For 40 years, church leaders have held formal meetings to heal the enduring fractures of American Protestantism. On Jan. 20, their toil will begin to pay off as congregations nationwide get a green light for finally getting to know their Christian neighbors.
After that date, white churches won't need to feel funny about inviting black congregations to dinner or accepting a reciprocal invitation to worship. Methodists won't need to worry about taking Holy Communion from a UCC pastor or vice versa. For these potentially awkward getting-to-know-you steps and many more, a handy opportunity will be in place.
The opportunity will have a name: Churches Uniting in Christ (CUIC). The name encompasses nine denominations, including the UCC and the Christian Church (Disciples of Christ), who spent four decades probing foundations for closer ties. In January, they will pass the baton to local pastors and laity to make those spiritual bonds known to the world.
"We're making manifest the visible unity of the church even though it's not yet perfect," says the Rev. Lydia Veliko, UCC Minister for Ecumenical Relations. "Our 'yes' means we are willing to take the next step. It doesn't mean we've got it all figured out."
Ceremonies on Jan. 20
Incomplete though the process is, Jan. 20 marks a turning point in a century of ecumenical progress. Ceremonies in Memphis on Martin Luther King Jr. Day will recall with pride how councils of churches emerged on all levels after World War I and how new denominations later bridged gaps within the ranks of Methodism, Lutheranism and Congregationalism.
But Churches Uniting in Christ also reflects a world much changed since then, one that now largely embraces tenets of pluralism and postmodernism. Gone, for instance, is the assumption that denominations ought to dissolve to achieve unity. Today's goal is to embrace a variety of "gifts" from one another's distinct Christian settings while preserving denominations. What's more, local churches aren't expected to implement national policies, but instead will design their own ecumenical practices, which might someday bubble up to shape broader church policy.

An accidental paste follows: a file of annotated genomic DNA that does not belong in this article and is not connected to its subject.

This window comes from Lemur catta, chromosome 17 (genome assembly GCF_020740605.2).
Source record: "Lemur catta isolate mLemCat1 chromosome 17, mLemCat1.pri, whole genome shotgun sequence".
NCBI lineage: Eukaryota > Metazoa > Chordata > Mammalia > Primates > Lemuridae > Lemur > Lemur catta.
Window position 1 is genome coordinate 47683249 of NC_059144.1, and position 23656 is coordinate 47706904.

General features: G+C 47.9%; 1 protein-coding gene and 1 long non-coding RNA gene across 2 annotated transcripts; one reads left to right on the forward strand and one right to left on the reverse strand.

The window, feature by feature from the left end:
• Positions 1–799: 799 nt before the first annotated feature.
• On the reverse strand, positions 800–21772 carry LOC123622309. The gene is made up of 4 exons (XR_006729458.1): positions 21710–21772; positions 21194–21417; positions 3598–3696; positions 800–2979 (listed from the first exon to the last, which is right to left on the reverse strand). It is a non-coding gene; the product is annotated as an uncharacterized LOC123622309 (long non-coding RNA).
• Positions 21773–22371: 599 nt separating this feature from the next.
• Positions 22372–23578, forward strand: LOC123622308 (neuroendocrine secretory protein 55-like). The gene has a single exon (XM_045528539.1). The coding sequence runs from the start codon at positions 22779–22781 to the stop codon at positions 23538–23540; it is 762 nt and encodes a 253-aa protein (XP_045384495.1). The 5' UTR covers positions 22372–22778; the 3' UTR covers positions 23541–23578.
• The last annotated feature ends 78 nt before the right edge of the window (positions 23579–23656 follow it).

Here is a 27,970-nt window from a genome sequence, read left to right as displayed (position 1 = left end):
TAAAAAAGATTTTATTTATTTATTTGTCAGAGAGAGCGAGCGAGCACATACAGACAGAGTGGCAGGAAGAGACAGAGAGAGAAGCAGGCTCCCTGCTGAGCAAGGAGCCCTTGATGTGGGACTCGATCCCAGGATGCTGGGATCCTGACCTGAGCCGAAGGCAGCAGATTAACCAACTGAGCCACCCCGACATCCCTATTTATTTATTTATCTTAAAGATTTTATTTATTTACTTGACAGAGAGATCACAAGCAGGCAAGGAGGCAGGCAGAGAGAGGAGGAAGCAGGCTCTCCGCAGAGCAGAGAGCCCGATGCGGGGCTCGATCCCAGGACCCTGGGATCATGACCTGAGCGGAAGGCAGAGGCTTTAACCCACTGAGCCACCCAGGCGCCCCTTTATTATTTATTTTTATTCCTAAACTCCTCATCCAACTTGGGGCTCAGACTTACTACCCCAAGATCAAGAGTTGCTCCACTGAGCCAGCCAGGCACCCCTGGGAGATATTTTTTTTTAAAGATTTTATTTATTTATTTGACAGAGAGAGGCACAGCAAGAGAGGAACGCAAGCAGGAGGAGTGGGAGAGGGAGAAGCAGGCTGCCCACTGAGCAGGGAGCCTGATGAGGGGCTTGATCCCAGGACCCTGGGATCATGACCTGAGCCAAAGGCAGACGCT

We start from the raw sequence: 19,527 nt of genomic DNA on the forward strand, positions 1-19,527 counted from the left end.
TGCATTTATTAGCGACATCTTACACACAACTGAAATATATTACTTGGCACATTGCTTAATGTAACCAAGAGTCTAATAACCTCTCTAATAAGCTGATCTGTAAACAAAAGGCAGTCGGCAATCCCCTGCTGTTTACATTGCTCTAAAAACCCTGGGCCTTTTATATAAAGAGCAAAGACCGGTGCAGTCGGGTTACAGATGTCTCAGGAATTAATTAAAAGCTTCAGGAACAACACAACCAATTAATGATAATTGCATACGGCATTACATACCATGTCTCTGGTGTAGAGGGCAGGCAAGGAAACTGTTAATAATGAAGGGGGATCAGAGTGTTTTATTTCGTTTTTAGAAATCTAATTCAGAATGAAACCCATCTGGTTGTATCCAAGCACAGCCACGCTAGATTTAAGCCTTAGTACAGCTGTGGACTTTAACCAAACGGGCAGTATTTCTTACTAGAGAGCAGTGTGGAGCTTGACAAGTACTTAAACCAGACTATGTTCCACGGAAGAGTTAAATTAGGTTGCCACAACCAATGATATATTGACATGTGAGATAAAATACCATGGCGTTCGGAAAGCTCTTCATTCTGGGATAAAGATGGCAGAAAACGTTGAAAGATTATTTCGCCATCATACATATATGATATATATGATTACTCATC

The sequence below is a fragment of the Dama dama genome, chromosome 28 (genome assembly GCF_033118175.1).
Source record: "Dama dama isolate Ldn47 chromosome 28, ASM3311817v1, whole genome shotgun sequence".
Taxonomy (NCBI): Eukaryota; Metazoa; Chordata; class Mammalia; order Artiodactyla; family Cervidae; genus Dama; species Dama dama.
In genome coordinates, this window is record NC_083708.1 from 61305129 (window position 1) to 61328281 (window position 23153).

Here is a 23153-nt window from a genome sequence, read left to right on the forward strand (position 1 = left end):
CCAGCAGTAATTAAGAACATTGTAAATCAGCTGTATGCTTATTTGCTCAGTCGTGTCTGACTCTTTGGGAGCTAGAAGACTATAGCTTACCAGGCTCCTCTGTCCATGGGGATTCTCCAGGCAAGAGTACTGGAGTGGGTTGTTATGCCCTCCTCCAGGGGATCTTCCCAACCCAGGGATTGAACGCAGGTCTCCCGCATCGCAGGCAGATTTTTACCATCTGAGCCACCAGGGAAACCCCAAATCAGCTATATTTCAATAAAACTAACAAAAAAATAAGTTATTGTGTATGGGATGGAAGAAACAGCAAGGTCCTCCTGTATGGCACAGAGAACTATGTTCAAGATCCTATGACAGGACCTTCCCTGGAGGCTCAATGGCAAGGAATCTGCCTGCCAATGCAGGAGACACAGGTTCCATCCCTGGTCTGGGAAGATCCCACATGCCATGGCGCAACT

"Ecumenism doesn't work very well when it's worked out in meetings and then passed down to congregations," says the Rev. Richard Hamm, General Minister and President of the Christian Church (Disciples of Christ). Yet because of the need for demonstrating Christian unity, Hamm says, he challenges congregations after Jan. 20 to find their own creative ways to show unity across lines of race, class, age and denomination. "If we allow ourselves to be divided as Christians, that says to the world that there are more powerful things than the Gospel," says Hamm. "Then the world wonders, 'What's the big deal about Jesus? He can't even unite his own people.'"
Racial barrier comes down